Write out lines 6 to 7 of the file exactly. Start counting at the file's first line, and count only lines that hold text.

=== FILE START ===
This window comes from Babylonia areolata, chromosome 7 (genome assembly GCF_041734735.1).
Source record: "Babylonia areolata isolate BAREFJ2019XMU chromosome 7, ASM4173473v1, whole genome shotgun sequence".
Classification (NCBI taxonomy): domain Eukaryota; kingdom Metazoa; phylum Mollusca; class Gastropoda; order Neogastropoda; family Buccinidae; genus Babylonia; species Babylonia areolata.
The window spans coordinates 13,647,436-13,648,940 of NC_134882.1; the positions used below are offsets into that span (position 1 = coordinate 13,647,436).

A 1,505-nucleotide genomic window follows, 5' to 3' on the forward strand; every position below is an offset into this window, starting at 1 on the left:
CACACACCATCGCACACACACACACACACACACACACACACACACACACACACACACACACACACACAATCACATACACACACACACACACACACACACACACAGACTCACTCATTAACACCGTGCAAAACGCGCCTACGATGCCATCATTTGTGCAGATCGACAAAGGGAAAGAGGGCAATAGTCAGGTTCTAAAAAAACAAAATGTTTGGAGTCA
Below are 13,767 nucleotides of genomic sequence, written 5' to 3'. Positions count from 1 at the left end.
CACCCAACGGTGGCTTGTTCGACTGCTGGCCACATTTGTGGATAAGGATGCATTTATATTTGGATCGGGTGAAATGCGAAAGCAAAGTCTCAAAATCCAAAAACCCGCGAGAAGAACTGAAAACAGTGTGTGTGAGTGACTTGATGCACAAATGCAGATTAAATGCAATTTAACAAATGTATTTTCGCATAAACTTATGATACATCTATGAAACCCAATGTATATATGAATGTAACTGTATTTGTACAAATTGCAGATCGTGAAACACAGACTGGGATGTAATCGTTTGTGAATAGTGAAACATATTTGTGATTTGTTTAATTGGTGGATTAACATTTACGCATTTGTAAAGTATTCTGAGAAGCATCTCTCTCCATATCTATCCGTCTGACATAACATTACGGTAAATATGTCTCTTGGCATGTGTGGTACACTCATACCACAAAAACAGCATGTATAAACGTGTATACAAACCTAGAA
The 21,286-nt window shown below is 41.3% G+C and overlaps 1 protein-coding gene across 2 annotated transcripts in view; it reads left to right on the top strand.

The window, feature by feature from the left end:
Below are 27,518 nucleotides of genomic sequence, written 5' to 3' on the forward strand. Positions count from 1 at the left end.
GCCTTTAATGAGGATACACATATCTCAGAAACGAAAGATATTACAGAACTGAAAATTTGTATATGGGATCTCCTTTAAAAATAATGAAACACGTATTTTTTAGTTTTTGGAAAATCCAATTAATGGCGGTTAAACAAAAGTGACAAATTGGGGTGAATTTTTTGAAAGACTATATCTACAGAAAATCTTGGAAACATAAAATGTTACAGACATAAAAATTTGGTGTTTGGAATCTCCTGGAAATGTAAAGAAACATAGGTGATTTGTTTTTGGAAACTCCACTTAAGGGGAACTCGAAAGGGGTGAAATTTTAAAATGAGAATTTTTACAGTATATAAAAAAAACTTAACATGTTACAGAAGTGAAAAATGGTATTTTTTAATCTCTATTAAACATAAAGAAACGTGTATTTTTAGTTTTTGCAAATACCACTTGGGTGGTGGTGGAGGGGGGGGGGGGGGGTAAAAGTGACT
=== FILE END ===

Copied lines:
CACACACCATCGCACACACACACACACACACACACACACACACACACACACACACACACACACACACAATCACATACACACACACACACACACACACACACACAGACTCACTCATTAACACCGTGCAAAACGCGCCTACGATGCCATCATTTGTGCAGATCGACAAAGGGAAAGAGGGCAATAGTCAGGTTCTAAAAAAACAAAATGTTTGGAGTCA
Below are 13,767 nucleotides of genomic sequence, written 5' to 3'. Positions count from 1 at the left end.